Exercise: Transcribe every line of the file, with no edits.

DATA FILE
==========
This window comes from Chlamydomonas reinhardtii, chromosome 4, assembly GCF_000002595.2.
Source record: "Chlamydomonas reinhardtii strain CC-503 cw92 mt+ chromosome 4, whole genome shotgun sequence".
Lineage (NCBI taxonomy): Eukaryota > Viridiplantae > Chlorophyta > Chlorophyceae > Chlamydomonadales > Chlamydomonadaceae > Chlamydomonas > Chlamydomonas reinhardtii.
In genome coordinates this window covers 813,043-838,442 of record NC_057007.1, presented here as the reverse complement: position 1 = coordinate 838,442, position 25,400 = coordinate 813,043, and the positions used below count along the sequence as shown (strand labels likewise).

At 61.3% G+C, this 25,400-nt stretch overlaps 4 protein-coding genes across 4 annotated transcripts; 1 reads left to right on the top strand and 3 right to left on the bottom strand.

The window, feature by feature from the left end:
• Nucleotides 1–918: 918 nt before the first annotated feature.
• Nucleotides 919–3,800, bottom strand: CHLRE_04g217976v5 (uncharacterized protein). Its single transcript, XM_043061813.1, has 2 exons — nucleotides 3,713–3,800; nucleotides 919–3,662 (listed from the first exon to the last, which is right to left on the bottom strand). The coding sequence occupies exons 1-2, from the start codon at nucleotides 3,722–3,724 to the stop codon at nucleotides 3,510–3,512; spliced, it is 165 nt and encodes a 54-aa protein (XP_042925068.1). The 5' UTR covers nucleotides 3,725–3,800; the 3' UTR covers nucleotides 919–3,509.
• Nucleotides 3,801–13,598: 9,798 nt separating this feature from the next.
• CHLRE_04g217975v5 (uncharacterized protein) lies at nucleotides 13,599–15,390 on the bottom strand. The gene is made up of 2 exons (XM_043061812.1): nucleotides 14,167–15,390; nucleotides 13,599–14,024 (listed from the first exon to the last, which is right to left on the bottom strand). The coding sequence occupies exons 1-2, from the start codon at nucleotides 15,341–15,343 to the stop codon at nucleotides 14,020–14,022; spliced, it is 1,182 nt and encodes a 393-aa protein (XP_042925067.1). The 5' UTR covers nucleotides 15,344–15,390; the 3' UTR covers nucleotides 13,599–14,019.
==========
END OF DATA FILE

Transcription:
This window comes from Chlamydomonas reinhardtii, chromosome 4, assembly GCF_000002595.2.
Source record: "Chlamydomonas reinhardtii strain CC-503 cw92 mt+ chromosome 4, whole genome shotgun sequence".
Lineage (NCBI taxonomy): Eukaryota > Viridiplantae > Chlorophyta > Chlorophyceae > Chlamydomonadales > Chlamydomonadaceae > Chlamydomonas > Chlamydomonas reinhardtii.
In genome coordinates this window covers 813,043-838,442 of record NC_057007.1, presented here as the reverse complement: position 1 = coordinate 838,442, position 25,400 = coordinate 813,043, and the positions used below count along the sequence as shown (strand labels likewise).

At 61.3% G+C, this 25,400-nt stretch overlaps 4 protein-coding genes across 4 annotated transcripts; 1 reads left to right on the top strand and 3 right to left on the bottom strand.

The window, feature by feature from the left end:
• Nucleotides 1–918: 918 nt before the first annotated feature.
• Nucleotides 919–3,800, bottom strand: CHLRE_04g217976v5 (uncharacterized protein). Its single transcript, XM_043061813.1, has 2 exons — nucleotides 3,713–3,800; nucleotides 919–3,662 (listed from the first exon to the last, which is right to left on the bottom strand). The coding sequence occupies exons 1-2, from the start codon at nucleotides 3,722–3,724 to the stop codon at nucleotides 3,510–3,512; spliced, it is 165 nt and encodes a 54-aa protein (XP_042925068.1). The 5' UTR covers nucleotides 3,725–3,800; the 3' UTR covers nucleotides 919–3,509.
• Nucleotides 3,801–13,598: 9,798 nt separating this feature from the next.
• CHLRE_04g217975v5 (uncharacterized protein) lies at nucleotides 13,599–15,390 on the bottom strand. The gene is made up of 2 exons (XM_043061812.1): nucleotides 14,167–15,390; nucleotides 13,599–14,024 (listed from the first exon to the last, which is right to left on the bottom strand). The coding sequence occupies exons 1-2, from the start codon at nucleotides 15,341–15,343 to the stop codon at nucleotides 14,020–14,022; spliced, it is 1,182 nt and encodes a 393-aa protein (XP_042925067.1). The 5' UTR covers nucleotides 15,344–15,390; the 3' UTR covers nucleotides 13,599–14,019.